Impact of a prognostic 40-gene expression profiling test on clinical management decisions for high-risk cutaneous squamous cell carcinoma

Graham H. Litchman, Alison L. Fitzgerald, Sarah J. Kurley, Robert W. Cook, Darrell S. Rigel

Research output: Contribution to journalArticlepeer-review

5 Scopus citations


Objective: To determine how results from a prognostic 40-gene expression profiling (40-GEP) test would impact clinician management decisions and how their choices would align with a National Comprehensive Cancer Network (NCCN) compliant, risk-directed management plan for high-risk cutaneous squamous cell carcinoma (cSCC). Methods: Clinicians attending a national dermatology conference were presented with 40-GEP test validation data. They were asked to rate clinicopathological features and molecular test results to assess their opinion of how concerning each is to cSCC prognosis. When presented with vignettes describing patients with NCCN-defined high-risk features, clinicians were asked to select a treatment plan using pre-test (no 40-GEP results), then, post-test (40-GEP Class 1, 2A, or 2B results) methodology along with corresponding metastasis rates for each test group. Results: Risk factors deemed of highest concern for metastatic outcomes were a Class 2B 40-GEP result, perineural invasion, immunosuppression, invasion beyond subcutaneous fat, and tumor diameter >1 cm on the scalp. When presented with a 40-GEP result that indicated reduced risk of metastasis (Class 1), clinicians altered their treatment management plan accordingly. Specifically, there was significant reduction in the recommendations for sentinel lymph node biopsy, adjuvant radiation or chemotherapy, follow-up time, and nodal imaging. By comparison, when a 40-GEP result indicated an increased risk of metastasis (Class 2B), significant risk-appropriate increases in management intensity was observed for the aforementioned clinical decisions. Conclusion: Integration of 40-GEP results impacted management decisions in a significant and risk-appropriate manner for high-risk cSCC patient scenarios, while remaining aligned with national guidelines for patient management.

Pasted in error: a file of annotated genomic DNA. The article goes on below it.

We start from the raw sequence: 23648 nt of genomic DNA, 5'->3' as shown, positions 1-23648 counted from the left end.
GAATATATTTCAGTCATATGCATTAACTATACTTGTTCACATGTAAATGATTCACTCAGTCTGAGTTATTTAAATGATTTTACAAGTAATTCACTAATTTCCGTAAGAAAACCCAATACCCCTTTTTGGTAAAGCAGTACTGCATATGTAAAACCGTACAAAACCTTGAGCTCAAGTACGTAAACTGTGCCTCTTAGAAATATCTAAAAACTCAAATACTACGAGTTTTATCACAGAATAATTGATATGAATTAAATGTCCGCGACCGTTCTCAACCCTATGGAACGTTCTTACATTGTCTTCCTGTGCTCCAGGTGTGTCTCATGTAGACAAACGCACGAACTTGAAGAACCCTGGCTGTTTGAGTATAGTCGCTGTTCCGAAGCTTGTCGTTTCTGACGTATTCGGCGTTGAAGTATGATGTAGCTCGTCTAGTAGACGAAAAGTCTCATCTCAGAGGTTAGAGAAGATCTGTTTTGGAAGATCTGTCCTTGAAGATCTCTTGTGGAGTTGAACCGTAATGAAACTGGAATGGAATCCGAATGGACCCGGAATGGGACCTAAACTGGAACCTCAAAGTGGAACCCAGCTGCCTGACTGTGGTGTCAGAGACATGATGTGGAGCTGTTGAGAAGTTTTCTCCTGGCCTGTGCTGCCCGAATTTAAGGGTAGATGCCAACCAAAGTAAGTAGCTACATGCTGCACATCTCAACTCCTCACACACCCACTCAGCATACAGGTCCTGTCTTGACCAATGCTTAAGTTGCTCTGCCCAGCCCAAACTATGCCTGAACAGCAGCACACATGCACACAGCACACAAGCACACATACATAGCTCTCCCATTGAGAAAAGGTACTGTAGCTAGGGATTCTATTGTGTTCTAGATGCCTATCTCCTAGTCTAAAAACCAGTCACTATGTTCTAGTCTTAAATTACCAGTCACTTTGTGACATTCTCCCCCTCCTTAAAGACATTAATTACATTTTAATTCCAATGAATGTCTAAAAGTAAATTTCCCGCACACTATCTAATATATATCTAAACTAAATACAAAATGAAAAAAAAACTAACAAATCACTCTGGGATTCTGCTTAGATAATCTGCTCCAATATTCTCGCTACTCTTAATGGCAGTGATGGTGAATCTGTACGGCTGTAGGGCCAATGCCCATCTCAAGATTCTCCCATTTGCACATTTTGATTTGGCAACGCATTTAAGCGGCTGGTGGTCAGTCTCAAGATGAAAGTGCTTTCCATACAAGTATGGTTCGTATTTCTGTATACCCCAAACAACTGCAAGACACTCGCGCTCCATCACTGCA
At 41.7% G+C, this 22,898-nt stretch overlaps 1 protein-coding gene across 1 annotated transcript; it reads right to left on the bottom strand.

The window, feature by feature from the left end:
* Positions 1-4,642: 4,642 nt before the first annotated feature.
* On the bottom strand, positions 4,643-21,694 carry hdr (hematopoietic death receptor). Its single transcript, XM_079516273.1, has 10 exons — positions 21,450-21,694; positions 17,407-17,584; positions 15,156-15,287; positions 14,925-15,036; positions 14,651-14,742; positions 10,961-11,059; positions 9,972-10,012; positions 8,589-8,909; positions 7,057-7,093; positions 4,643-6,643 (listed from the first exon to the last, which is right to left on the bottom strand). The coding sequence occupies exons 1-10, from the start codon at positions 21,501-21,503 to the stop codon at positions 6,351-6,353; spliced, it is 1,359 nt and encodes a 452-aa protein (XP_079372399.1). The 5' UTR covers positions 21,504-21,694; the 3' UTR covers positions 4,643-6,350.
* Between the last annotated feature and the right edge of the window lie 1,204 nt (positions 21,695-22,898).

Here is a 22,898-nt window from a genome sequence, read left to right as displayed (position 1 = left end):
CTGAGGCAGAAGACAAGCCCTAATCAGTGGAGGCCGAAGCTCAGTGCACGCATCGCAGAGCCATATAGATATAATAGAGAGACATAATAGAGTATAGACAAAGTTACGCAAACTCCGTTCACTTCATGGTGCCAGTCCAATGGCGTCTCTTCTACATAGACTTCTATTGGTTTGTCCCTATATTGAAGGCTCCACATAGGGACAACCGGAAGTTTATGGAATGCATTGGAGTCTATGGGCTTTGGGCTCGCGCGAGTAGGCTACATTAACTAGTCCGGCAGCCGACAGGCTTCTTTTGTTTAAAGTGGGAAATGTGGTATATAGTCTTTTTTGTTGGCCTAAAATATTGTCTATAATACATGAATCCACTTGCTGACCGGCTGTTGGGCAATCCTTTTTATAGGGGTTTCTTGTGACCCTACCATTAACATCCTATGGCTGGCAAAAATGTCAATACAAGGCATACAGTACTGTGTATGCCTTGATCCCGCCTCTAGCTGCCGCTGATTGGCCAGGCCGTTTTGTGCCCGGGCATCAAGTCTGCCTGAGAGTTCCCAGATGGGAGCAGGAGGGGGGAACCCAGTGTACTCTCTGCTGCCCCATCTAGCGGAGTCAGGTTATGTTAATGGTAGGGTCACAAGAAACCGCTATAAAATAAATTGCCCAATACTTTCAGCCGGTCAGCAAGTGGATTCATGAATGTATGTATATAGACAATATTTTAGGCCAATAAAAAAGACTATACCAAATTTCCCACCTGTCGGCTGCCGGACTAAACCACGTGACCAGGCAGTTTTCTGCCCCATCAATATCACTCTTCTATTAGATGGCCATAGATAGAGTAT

Original languageEnglish
Pages (from-to)1295-1300
Number of pages6
JournalCurrent Medical Research and Opinion
Issue number8
StatePublished - 2 Aug 2020
Externally publishedYes


  • Cutaneous squamous cell carcinoma
  • gene expression profiling
  • high risk
  • management decisions
  • metastasis


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